not preparing for wedding meetings

Another very common wedding planning mistake is when couples don’t prepare enough for their wedding photography meetings, or skip them altogether. It is so incredible important to make sure that you regularly communicate with your photographer as the wedding approaches, to ensure you are on the same page about timings, preferences, logistics etc.

neglecting a second shooter

Similar to the cost-cutting exercise of cutting our a pre-wedding photoshoot, couples will also sometimes choose to drop a second shooter for the wedding, thinking “we don’t really need one anyways, it’ll be more pictures to go through”. Whilst we are inclined to partially agree, we are more strongly inclined to disagree. A second, third or fourth shooter ensures different elements of the events are captured at different times. A classic example is when a photographer can capture a couples entrance and guest reactions at the same time. It’s all about finding the right balance between the number of photographers, images and capturing the moment correctly.


opting for too many shooters

Slightly contradictory to the above, but you also want to make sure you don’t have so many shooters at your wedding; that it begins to get in the way of that guests being able to see what’s going on. Remember, your wedding is an experience for everything to be a part of and enjoy. If you are having a large team of photographers, be sure to brief them about this accordingly.

ignoring the importance of lighting

This is specifically for those of you opting for outdoor wedding ceremonies. It’s important to continuously communicate with your photographer, decorators, priest / officiant and venues together; so that each of their creative processes don’t interfere with each others. For example, you could want a beautiful beach wedding, which is the perfect backdrop from your decorators point of view, but could cause major backlighting for your photography team.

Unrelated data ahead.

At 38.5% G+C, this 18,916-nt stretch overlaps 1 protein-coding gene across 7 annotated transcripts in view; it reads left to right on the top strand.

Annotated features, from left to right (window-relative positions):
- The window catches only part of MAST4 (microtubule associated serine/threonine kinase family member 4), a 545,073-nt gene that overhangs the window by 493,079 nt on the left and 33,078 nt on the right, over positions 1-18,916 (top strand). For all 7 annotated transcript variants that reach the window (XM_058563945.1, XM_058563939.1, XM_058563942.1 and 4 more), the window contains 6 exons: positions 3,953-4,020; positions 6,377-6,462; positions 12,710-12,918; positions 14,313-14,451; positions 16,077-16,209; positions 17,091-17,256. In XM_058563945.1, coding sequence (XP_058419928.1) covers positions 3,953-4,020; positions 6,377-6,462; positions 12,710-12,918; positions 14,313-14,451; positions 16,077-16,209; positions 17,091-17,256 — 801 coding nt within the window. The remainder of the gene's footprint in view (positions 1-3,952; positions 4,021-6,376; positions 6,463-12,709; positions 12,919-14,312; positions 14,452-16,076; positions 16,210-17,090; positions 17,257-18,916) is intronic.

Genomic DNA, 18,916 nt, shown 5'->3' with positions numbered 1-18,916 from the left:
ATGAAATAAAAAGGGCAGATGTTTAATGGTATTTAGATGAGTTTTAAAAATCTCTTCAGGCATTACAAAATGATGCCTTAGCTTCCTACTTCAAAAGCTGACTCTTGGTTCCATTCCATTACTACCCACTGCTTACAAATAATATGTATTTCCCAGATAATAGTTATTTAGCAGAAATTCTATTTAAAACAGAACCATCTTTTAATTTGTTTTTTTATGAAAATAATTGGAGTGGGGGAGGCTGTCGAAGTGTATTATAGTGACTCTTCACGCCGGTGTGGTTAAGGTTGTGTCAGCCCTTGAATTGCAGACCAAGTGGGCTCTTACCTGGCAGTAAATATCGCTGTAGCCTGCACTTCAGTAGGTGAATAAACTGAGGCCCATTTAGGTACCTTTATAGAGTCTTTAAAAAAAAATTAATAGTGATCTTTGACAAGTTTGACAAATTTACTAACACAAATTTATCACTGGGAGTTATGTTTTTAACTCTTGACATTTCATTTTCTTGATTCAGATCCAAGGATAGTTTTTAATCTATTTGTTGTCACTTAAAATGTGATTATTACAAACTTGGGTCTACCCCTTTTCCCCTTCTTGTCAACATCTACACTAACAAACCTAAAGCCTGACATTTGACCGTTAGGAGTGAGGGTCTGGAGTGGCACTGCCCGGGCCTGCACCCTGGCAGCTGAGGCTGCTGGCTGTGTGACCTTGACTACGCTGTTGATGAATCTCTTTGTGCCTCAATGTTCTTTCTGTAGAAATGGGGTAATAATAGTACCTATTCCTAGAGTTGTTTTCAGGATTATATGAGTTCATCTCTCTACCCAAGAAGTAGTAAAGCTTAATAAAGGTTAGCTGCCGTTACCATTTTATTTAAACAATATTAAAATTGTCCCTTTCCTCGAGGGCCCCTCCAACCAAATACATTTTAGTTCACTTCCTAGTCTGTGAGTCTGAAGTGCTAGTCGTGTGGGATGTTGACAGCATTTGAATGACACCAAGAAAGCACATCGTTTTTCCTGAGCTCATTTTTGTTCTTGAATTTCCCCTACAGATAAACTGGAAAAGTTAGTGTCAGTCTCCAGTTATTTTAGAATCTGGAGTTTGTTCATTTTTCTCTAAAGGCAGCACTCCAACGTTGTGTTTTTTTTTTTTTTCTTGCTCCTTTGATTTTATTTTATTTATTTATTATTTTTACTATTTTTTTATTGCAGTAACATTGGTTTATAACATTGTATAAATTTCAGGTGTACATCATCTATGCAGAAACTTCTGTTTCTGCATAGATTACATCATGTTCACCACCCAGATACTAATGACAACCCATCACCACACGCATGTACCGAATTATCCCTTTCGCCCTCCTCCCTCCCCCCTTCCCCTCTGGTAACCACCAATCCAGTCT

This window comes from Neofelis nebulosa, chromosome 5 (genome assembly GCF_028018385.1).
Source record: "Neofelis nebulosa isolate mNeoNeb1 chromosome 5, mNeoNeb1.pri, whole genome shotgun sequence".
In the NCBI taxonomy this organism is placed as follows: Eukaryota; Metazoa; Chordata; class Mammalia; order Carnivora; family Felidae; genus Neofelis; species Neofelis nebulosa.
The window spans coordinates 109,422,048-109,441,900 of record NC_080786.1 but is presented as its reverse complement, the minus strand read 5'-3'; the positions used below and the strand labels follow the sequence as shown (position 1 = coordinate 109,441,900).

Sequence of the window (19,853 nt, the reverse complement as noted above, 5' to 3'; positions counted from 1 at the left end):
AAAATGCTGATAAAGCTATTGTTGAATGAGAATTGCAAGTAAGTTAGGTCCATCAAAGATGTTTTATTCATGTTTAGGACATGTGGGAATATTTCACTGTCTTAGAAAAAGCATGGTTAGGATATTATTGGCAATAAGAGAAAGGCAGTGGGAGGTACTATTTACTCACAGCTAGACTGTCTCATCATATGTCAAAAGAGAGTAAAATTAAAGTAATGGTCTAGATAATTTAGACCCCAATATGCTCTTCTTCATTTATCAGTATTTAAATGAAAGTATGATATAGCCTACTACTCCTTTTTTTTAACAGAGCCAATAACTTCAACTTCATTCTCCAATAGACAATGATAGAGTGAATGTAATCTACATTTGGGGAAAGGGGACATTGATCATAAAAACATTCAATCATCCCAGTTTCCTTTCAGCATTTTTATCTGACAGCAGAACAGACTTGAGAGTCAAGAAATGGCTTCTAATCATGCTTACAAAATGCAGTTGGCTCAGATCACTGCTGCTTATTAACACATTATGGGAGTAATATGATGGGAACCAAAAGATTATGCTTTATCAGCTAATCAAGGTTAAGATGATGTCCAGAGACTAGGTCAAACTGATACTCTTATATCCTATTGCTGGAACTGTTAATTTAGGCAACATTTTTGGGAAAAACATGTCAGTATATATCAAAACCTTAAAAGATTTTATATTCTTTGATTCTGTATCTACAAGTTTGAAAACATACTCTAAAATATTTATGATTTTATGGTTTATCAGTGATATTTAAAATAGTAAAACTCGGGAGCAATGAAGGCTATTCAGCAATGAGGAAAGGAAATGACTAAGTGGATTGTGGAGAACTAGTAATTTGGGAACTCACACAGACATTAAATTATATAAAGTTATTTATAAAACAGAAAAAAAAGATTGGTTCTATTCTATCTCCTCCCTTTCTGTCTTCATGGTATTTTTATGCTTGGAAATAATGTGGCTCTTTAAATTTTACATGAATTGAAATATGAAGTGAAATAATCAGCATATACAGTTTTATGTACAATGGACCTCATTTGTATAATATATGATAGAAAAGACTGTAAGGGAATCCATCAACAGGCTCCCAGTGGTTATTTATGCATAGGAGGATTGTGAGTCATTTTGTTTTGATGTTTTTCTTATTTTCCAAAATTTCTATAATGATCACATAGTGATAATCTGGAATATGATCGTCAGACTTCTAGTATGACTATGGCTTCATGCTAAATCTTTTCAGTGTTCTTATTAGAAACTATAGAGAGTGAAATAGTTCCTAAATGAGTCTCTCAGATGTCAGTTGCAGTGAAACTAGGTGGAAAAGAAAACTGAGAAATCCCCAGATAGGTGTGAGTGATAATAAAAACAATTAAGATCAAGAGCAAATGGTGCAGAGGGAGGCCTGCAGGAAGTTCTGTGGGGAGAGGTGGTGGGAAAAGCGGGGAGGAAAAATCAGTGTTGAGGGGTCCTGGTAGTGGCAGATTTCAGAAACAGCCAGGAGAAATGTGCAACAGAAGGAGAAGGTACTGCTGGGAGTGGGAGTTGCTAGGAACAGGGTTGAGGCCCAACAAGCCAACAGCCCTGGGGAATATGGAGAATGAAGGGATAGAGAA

overlooking the timelines

Your wedding photographer should know your wedding timelines down to a T. You ultimately don’t want to be rushed on your first looks, family portraits, or solo shots. You want to block off certain sections and timings throughout the day, to ensure everyone is on the same page and in the right place.


trying to control the photographer

Your photography team are the experts, and ultimately you should feel comfortable enough to have communicated everything you need to prior to the actual wedding week. By micromanaging them, you get in the way of their creative freedom, and it doesn’t allow them to capture your events with their own photography style. 

not communicating key moments

That being said, you should always (in advance!) inform your photographer of key moments you want captured. For example, if you have sentimental and bespoke embroidery on your wedding outfits, be sure to let them know you would like to have that captured. That way, your photographer can be prepared and meet your expectations too.

immediately asking to see photos

A photographer’s worst nightmare! Ideally, you should discuss timelines with your photographer from the outset. You should know exactly when you can expect to receive the images. Keep in mind that a peak summer wedding would definitely increase those timelines. Don’t keep nagging your photographer to see photos, as they need their time to sift through, edit and overlay everything to your desired expectations,